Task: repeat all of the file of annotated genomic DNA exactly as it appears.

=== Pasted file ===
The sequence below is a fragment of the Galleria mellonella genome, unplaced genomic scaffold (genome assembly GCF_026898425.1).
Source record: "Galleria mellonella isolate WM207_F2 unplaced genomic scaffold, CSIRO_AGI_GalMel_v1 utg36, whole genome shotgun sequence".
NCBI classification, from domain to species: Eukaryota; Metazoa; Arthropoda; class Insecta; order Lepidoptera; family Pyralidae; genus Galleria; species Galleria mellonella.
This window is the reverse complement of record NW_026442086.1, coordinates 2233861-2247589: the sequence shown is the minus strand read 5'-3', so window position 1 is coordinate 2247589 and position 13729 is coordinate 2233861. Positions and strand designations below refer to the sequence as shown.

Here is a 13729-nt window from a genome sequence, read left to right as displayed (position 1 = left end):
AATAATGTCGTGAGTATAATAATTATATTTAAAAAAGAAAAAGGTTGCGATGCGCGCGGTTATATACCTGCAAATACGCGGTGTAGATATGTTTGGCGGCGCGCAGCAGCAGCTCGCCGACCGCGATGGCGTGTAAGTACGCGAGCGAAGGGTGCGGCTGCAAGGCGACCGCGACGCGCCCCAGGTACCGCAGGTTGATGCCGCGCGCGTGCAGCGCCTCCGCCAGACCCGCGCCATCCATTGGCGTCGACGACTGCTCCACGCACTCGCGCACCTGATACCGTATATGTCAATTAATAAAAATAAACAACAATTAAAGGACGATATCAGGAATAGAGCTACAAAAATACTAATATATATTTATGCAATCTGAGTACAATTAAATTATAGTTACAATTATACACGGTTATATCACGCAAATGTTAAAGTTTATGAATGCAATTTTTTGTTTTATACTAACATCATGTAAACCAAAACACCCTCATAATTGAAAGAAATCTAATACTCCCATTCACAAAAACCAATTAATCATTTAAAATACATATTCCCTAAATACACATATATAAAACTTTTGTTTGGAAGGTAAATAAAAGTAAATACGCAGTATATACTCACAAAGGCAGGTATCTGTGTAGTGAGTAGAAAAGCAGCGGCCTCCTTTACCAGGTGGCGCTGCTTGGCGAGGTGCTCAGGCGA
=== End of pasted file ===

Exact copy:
The sequence below is a fragment of the Galleria mellonella genome, unplaced genomic scaffold (genome assembly GCF_026898425.1).
Source record: "Galleria mellonella isolate WM207_F2 unplaced genomic scaffold, CSIRO_AGI_GalMel_v1 utg36, whole genome shotgun sequence".
NCBI classification, from domain to species: Eukaryota; Metazoa; Arthropoda; class Insecta; order Lepidoptera; family Pyralidae; genus Galleria; species Galleria mellonella.
This window is the reverse complement of record NW_026442086.1, coordinates 2233861-2247589: the sequence shown is the minus strand read 5'-3', so window position 1 is coordinate 2247589 and position 13729 is coordinate 2233861. Positions and strand designations below refer to the sequence as shown.

Here is a 13729-nt window from a genome sequence, read left to right as displayed (position 1 = left end):
AATAATGTCGTGAGTATAATAATTATATTTAAAAAAGAAAAAGGTTGCGATGCGCGCGGTTATATACCTGCAAATACGCGGTGTAGATATGTTTGGCGGCGCGCAGCAGCAGCTCGCCGACCGCGATGGCGTGTAAGTACGCGAGCGAAGGGTGCGGCTGCAAGGCGACCGCGACGCGCCCCAGGTACCGCAGGTTGATGCCGCGCGCGTGCAGCGCCTCCGCCAGACCCGCGCCATCCATTGGCGTCGACGACTGCTCCACGCACTCGCGCACCTGATACCGTATATGTCAATTAATAAAAATAAACAACAATTAAAGGACGATATCAGGAATAGAGCTACAAAAATACTAATATATATTTATGCAATCTGAGTACAATTAAATTATAGTTACAATTATACACGGTTATATCACGCAAATGTTAAAGTTTATGAATGCAATTTTTTGTTTTATACTAACATCATGTAAACCAAAACACCCTCATAATTGAAAGAAATCTAATACTCCCATTCACAAAAACCAATTAATCATTTAAAATACATATTCCCTAAATACACATATATAAAACTTTTGTTTGGAAGGTAAATAAAAGTAAATACGCAGTATATACTCACAAAGGCAGGTATCTGTGTAGTGAGTAGAAAAGCAGCGGCCTCCTTTACCAGGTGGCGCTGCTTGGCGAGGTGCTCAGGCGA